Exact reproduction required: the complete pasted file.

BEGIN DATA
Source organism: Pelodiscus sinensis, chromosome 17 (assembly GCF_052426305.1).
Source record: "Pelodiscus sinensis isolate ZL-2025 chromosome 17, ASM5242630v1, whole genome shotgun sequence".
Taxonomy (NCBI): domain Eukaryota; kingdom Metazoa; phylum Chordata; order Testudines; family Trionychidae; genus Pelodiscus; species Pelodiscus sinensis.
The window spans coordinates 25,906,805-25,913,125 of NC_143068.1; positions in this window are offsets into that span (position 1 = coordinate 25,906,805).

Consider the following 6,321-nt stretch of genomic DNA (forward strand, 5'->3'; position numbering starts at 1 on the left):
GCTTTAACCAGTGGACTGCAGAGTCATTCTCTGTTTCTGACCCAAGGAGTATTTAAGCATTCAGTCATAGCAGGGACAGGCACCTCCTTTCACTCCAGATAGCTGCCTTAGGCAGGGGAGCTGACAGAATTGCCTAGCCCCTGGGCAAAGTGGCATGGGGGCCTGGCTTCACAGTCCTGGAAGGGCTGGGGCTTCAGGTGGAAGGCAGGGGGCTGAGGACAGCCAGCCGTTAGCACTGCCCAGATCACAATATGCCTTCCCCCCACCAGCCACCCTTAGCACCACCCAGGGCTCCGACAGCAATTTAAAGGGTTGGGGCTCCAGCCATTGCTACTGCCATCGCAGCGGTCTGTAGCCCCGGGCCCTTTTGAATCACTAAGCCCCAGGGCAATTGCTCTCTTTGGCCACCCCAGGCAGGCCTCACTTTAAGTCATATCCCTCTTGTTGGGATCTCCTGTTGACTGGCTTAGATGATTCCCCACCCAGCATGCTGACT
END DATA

Source organism: Pelodiscus sinensis, chromosome 17 (assembly GCF_052426305.1).
Source record: "Pelodiscus sinensis isolate ZL-2025 chromosome 17, ASM5242630v1, whole genome shotgun sequence".
Taxonomy (NCBI): domain Eukaryota; kingdom Metazoa; phylum Chordata; order Testudines; family Trionychidae; genus Pelodiscus; species Pelodiscus sinensis.
The window spans coordinates 25,906,805-25,913,125 of NC_143068.1; positions in this window are offsets into that span (position 1 = coordinate 25,906,805).

Consider the following 6,321-nt stretch of genomic DNA (forward strand, 5'->3'; position numbering starts at 1 on the left):
GCTTTAACCAGTGGACTGCAGAGTCATTCTCTGTTTCTGACCCAAGGAGTATTTAAGCATTCAGTCATAGCAGGGACAGGCACCTCCTTTCACTCCAGATAGCTGCCTTAGGCAGGGGAGCTGACAGAATTGCCTAGCCCCTGGGCAAAGTGGCATGGGGGCCTGGCTTCACAGTCCTGGAAGGGCTGGGGCTTCAGGTGGAAGGCAGGGGGCTGAGGACAGCCAGCCGTTAGCACTGCCCAGATCACAATATGCCTTCCCCCCACCAGCCACCCTTAGCACCACCCAGGGCTCCGACAGCAATTTAAAGGGTTGGGGCTCCAGCCATTGCTACTGCCATCGCAGCGGTCTGTAGCCCCGGGCCCTTTTGAATCACTAAGCCCCAGGGCAATTGCTCTCTTTGGCCACCCCAGGCAGGCCTCACTTTAAGTCATATCCCTCTTGTTGGGATCTCCTGTTGACTGGCTTAGATGATTCCCCACCCAGCATGCTGACT